Gen. Pace: Every soldier and Marine on the ground over had body armor. The difference is, is that our industry has produced an even better body armor than what we have, so what the folks went over to the war with is what we’ve been wearing for several years, which is body armor that’s very, very good against a certain caliber of munition. The new body armor is better against large caliber munition, industry produced it and Congress funded it and industries producing as fast as they can and as fast as they’re making it we’re getting it to Iraq. The projection is that by December of this year everybody in Iraq will have the new armor, so everybody has armor it’s the difference between whether they have the most recent capacity armor or the armor that we’ve been wearing – body armor that we’ve been wearing for a couple years.
Q: I heard there was a shortage of armor like 40,000 troops didn’t have armor?
Gen. Pace: No. About 40,000 troops did not have the brand new improved armor. All had body armor available and it’s the 40,000 deficits in the new armor that’s being corrected between now and December.
Q: Mr. Secretary what’s your reaction to the House instructing their conferees to make half the supplemental alone rather than having all of the money as basically aid to Iraq?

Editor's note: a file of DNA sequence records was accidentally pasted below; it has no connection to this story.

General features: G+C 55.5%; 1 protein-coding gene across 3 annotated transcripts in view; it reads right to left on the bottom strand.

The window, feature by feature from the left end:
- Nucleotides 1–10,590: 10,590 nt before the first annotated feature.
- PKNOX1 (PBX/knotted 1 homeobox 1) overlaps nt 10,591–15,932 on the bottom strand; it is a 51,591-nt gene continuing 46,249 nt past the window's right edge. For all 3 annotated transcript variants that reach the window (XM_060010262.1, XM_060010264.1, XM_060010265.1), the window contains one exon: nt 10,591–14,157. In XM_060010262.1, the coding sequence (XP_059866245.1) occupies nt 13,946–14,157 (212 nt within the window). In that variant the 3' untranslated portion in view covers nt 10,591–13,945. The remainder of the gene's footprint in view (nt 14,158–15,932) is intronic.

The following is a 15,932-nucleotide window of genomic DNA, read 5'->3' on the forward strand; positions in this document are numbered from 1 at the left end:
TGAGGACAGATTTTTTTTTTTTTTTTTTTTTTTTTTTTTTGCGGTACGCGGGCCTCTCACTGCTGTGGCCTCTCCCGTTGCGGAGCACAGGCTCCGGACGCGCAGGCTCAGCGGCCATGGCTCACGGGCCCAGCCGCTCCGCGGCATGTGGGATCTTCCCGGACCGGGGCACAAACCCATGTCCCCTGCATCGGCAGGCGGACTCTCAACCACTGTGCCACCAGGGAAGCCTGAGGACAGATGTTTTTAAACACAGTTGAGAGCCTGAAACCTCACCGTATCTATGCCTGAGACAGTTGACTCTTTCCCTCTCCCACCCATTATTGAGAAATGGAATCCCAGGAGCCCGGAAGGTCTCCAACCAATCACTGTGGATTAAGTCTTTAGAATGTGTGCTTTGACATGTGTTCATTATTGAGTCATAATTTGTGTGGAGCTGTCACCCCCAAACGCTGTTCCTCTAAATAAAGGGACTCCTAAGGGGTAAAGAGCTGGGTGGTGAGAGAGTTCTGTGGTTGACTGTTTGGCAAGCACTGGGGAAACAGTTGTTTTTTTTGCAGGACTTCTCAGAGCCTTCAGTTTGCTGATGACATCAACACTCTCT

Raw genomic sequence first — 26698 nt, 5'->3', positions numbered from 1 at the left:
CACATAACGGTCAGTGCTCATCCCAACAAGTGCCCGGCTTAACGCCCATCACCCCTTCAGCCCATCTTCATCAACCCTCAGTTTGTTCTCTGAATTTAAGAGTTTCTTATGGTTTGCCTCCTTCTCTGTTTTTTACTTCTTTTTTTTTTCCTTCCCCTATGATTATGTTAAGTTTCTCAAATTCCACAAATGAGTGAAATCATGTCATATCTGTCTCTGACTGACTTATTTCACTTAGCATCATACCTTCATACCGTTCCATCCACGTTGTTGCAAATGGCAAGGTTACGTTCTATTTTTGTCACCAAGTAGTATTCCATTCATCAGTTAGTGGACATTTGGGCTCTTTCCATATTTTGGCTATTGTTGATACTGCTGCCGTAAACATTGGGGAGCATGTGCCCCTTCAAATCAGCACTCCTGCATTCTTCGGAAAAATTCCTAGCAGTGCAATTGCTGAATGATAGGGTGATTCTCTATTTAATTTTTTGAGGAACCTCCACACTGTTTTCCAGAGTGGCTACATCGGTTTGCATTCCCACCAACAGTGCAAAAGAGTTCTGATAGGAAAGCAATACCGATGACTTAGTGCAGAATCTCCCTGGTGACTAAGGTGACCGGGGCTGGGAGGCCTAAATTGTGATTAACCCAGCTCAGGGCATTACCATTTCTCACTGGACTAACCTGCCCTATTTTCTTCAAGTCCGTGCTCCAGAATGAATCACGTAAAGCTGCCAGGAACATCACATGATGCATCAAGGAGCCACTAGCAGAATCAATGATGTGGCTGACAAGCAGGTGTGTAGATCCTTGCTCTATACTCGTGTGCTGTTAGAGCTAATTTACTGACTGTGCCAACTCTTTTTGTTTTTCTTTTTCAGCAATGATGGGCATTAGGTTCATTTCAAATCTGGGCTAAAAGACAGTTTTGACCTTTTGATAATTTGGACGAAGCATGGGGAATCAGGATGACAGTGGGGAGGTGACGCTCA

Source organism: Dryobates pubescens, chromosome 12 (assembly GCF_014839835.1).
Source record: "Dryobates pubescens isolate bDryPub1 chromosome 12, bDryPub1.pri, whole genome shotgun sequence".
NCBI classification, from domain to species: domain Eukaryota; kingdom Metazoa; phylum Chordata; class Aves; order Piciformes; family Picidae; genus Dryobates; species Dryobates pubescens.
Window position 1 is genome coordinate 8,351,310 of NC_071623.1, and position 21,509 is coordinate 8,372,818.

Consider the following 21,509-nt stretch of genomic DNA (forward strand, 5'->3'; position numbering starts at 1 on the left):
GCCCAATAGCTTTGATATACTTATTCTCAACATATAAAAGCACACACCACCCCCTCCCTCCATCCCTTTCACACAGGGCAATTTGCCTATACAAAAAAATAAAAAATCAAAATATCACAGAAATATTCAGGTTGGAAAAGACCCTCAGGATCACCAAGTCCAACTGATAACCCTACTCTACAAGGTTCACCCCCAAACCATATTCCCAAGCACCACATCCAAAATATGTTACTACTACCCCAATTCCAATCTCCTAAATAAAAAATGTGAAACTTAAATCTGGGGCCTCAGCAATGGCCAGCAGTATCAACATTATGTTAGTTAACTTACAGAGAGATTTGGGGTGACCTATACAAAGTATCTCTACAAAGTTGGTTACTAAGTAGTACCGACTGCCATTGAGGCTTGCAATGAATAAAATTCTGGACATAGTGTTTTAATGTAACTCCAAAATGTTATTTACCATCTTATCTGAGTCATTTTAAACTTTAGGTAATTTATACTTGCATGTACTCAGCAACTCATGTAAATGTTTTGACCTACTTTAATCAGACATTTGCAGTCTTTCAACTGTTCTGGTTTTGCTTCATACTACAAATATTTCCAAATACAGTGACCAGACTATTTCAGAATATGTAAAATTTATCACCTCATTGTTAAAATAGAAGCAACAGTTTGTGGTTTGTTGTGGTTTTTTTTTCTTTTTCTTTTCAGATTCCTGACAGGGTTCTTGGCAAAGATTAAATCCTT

There was vote today at the House that instructed the conferees on that matter voted in favor of it. What do think of it?
Rumsfeld: I’m being asked things that have happened five minutes ago when I was in the hearing and as I say, I am really old fashioned before I answer questions about things I like to know something about the subject and I never heard of what you’re talking about.
Congressman Hunter: Let’s take one more question on Iraq.
Q: Secretary have you talked to the Administration or any of the conferees about an amendment made in the Senate last to the Iraqi supplemental like Jack Reid of Rhode Island and Chuck Hagel to increase the active duty Army number to 10,000? Have you talked to them about that or do you know what’s going to happen (inaudible)?
Rumsfeld: You’re saying have I talked to them?
Q: Yeah have you talk (inaudible)?
Rumsfeld: No I have not. This is a subject that we have been addressing and reviewing continuously over the past year or two and it certainly is something that given the spike in activity with a conflict in Iraq and the stress on the force that results from such a spike in activity that we address very seriously. And as General Pace can tell you the Chiefs of the services and the senior civilian officials in the Department have been reviewing it, we have, I’m going to guess 25 or 30 different things underway, to find ways to reduce the stress on the force, which we believe is the first step that is appropriate.